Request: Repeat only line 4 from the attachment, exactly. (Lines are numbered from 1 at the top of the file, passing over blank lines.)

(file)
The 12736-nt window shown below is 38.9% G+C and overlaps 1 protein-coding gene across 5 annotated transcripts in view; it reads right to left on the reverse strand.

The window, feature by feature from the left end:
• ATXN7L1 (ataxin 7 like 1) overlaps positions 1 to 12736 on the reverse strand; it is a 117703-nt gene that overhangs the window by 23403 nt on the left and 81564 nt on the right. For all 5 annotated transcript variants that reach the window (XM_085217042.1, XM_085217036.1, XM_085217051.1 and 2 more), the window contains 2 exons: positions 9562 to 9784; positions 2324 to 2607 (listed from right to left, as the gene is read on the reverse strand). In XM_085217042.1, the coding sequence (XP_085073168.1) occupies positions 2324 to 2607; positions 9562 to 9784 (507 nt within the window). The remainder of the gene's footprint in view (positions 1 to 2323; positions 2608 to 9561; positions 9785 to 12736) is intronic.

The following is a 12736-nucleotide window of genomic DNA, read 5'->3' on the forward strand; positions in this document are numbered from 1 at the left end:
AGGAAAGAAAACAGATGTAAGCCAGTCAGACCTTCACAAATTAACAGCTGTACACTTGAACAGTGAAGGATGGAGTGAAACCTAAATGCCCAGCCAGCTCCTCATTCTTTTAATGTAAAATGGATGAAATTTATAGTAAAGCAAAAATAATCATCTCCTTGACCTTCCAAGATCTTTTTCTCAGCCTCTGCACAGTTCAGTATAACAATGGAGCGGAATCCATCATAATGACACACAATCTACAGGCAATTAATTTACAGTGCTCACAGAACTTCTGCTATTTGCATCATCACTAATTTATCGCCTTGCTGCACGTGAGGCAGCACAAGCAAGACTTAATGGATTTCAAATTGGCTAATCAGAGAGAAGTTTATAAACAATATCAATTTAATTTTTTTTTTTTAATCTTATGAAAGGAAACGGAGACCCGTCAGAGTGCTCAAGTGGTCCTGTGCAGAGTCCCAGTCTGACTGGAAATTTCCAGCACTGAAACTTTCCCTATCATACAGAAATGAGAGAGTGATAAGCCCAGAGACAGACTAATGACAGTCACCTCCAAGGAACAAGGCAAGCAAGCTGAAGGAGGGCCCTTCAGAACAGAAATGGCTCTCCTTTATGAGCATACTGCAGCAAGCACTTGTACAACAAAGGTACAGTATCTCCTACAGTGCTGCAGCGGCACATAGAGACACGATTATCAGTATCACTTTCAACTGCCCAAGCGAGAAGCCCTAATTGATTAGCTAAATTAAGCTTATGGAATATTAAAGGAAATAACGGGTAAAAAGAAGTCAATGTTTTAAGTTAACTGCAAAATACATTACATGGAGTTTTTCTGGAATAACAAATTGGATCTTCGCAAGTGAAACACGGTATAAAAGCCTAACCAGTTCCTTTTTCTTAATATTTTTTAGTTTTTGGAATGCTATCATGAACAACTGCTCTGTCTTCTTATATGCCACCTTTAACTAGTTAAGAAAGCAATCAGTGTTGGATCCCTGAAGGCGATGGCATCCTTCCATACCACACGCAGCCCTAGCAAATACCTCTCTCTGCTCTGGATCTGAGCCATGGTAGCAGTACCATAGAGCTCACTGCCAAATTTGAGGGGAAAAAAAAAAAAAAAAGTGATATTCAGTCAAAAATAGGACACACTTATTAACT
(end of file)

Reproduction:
The following is a 12736-nucleotide window of genomic DNA, read 5'->3' on the forward strand; positions in this document are numbered from 1 at the left end: